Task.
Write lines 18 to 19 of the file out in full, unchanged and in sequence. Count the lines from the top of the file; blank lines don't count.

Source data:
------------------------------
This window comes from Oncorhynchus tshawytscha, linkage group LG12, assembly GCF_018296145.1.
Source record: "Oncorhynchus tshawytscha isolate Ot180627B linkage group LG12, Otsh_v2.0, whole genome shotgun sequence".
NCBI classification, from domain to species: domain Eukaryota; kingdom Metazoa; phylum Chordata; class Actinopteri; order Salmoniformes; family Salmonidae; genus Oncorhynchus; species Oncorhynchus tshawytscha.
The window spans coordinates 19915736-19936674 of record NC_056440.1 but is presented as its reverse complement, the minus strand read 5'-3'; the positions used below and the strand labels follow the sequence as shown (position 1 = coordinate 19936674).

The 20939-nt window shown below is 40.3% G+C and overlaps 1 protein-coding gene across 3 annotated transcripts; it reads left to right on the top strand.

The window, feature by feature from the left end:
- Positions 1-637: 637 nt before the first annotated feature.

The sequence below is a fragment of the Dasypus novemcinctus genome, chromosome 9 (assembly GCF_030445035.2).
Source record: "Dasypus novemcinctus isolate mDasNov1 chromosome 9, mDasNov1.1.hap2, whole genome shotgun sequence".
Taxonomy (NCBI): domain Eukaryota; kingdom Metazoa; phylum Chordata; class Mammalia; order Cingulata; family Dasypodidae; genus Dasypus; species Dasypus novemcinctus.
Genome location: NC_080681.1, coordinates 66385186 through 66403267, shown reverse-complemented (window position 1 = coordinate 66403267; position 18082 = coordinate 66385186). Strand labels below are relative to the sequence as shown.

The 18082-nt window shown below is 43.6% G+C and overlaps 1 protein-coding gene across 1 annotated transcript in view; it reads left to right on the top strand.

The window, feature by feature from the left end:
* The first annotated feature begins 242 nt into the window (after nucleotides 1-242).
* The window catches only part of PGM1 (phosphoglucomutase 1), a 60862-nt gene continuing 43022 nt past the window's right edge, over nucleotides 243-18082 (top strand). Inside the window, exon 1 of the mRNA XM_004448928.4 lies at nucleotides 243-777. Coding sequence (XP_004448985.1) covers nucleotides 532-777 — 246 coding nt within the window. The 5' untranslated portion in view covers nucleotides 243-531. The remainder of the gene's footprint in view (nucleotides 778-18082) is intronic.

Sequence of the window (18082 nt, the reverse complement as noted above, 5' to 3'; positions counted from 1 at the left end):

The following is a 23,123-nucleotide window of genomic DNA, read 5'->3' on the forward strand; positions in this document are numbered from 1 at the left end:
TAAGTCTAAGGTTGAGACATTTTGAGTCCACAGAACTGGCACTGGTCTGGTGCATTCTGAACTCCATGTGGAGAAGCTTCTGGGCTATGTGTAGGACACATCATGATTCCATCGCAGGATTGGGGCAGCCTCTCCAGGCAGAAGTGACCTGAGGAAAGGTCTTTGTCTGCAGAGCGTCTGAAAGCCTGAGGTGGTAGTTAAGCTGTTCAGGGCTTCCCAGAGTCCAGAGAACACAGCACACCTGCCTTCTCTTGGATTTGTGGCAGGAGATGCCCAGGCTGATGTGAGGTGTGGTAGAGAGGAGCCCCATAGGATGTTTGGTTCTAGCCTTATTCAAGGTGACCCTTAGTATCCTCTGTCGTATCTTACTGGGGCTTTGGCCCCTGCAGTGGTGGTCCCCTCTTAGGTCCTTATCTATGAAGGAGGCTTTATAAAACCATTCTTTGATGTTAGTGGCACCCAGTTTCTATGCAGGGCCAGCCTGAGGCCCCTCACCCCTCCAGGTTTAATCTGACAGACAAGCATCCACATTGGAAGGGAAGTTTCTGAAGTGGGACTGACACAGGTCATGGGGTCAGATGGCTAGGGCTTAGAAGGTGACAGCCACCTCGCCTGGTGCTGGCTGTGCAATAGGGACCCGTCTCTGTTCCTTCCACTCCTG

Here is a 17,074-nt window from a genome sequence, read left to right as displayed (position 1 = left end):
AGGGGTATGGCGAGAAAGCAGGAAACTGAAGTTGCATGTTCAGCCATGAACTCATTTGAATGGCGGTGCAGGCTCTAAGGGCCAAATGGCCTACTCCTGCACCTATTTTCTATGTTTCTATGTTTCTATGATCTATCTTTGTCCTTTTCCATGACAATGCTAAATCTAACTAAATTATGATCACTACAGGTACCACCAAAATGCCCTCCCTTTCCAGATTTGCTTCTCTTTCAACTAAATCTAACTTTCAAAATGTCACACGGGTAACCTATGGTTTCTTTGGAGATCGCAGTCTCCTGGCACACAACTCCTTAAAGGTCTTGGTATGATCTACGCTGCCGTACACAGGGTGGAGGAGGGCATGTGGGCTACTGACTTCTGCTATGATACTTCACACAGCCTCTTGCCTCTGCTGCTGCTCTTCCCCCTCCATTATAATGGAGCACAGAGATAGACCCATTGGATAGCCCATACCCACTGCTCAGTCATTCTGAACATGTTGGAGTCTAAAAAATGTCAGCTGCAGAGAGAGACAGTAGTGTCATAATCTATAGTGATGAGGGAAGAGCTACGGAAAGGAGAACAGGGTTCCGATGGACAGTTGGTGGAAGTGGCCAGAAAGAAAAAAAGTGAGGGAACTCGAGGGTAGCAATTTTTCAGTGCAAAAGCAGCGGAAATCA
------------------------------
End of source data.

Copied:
TAAGTCTAAGGTTGAGACATTTTGAGTCCACAGAACTGGCACTGGTCTGGTGCATTCTGAACTCCATGTGGAGAAGCTTCTGGGCTATGTGTAGGACACATCATGATTCCATCGCAGGATTGGGGCAGCCTCTCCAGGCAGAAGTGACCTGAGGAAAGGTCTTTGTCTGCAGAGCGTCTGAAAGCCTGAGGTGGTAGTTAAGCTGTTCAGGGCTTCCCAGAGTCCAGAGAACACAGCACACCTGCCTTCTCTTGGATTTGTGGCAGGAGATGCCCAGGCTGATGTGAGGTGTGGTAGAGAGGAGCCCCATAGGATGTTTGGTTCTAGCCTTATTCAAGGTGACCCTTAGTATCCTCTGTCGTATCTTACTGGGGCTTTGGCCCCTGCAGTGGTGGTCCCCTCTTAGGTCCTTATCTATGAAGGAGGCTTTATAAAACCATTCTTTGATGTTAGTGGCACCCAGTTTCTATGCAGGGCCAGCCTGAGGCCCCTCACCCCTCCAGGTTTAATCTGACAGACAAGCATCCACATTGGAAGGGAAGTTTCTGAAGTGGGACTGACACAGGTCATGGGGTCAGATGGCTAGGGCTTAGAAGGTGACAGCCACCTCGCCTGGTGCTGGCTGTGCAATAGGGACCCGTCTCTGTTCCTTCCACTCCTG

Here is a 17,074-nt window from a genome sequence, read left to right as displayed (position 1 = left end):